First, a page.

When our child is behaving in a way we don’t understand, we can ask ourselves a question: I wonder what he/she is feeling, causing them to act this way? We all desire to be seen and find safety and connection—so this is a good place to start.

LISTEN: Be quick to listen, slow to speak, and slow to become angry.

It’s pretty easy to be quick to speak and slow to listen. We may need a reminder that sometimes our children just need to be heard, without us correcting or giving our opinion. Sometimes our own emotions get triggered; and fear or shame cause us to want to control rather than connect through truly listening. We may really want what is best for them, but our need to tell or teach them what is best gets in the way of listening first.

I was guilty of this today. My son wanted to process something but it made me uncomfortable, so I jumped to giving all of the reasons behind my own opinion, instead of letting him just share and come to conclusions on his own. I thought I knew better, so I didn’t really listen to what he had to say. Fortunately, I was able to express to him why our conversation made me uncomfortable or fearful and it was really just about me wanting him to have a good outcome to his decision. It helped us get to a place of really understanding each other.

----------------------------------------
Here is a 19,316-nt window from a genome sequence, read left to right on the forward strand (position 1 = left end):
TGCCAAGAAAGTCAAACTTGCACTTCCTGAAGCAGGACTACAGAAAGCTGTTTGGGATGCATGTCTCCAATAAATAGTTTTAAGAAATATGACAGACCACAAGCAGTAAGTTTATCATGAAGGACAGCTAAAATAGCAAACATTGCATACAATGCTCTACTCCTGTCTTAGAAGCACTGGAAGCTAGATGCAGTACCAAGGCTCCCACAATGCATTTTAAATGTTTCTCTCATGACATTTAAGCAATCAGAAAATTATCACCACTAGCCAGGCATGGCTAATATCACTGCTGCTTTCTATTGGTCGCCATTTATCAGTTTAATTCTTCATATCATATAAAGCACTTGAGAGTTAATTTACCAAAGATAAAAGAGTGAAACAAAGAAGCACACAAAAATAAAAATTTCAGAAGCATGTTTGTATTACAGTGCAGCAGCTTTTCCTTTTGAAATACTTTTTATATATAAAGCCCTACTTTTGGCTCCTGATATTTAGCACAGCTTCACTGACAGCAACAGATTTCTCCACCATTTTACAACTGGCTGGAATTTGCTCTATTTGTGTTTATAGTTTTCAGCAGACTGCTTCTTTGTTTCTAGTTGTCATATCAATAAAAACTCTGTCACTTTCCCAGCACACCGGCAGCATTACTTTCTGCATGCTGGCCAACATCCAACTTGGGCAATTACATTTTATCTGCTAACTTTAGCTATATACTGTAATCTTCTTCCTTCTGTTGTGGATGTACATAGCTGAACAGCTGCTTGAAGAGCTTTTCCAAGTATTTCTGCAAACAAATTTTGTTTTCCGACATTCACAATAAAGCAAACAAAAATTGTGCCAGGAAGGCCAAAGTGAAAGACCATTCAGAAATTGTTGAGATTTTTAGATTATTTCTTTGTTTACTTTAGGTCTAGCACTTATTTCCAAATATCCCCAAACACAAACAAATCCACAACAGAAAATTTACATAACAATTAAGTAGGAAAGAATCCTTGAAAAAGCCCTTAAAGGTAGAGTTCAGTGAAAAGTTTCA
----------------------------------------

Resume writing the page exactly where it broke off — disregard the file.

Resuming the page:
Listen without trying to fix it. When I look back on my kids growing up, I see how, sometimes, I would try to put a bandaid on the outside and miss the wound on the inside that needed undivided attention.  

Through the years, I’ve learned that just being available is key, so when my children are ready to talk, I am there to listen. I even remind myself to be slow to speak, by asking good questions. We can say something like, “It sounds like you had a really hard day. How did you feel? Did it make you sad, or more angry?” Or maybe they start to share something with you and you repeat back to them, “So, you were feeling really embarrassed when you didn’t know the answer?”

It’s okay to keep learning all the “Ways to be a Better Parent” but feel free to use some self-compassion and go back to the basics. Just being present and curious for a moment will help you remember to Stop, Look, and Listen your way to better parenting.

Robert Fulghum, (1990). All I Really Need To Know I Learned In Kindergarten. New York, NY: Villard Books. 6-7.

Jenna Riemersma, PD Podcast #160: The Different Parts Of Me with Jenna Riemersma.

James 1:19 NIV

Traci Wright

Traci is a clinician for Pure Desire. She is a certified Pastoral Sex Addiction Professional (PSAP) through the International Institute for Trauma and Addiction Professionals (IITAP). Traci cares deeply about recovery for women and has years of experience leading recovery and support groups: Genesis Process, Unraveled, and Betrayal & Beyond. She and her husband, Rodney, co-authored the book: How To Talk With Your Kids About Sex.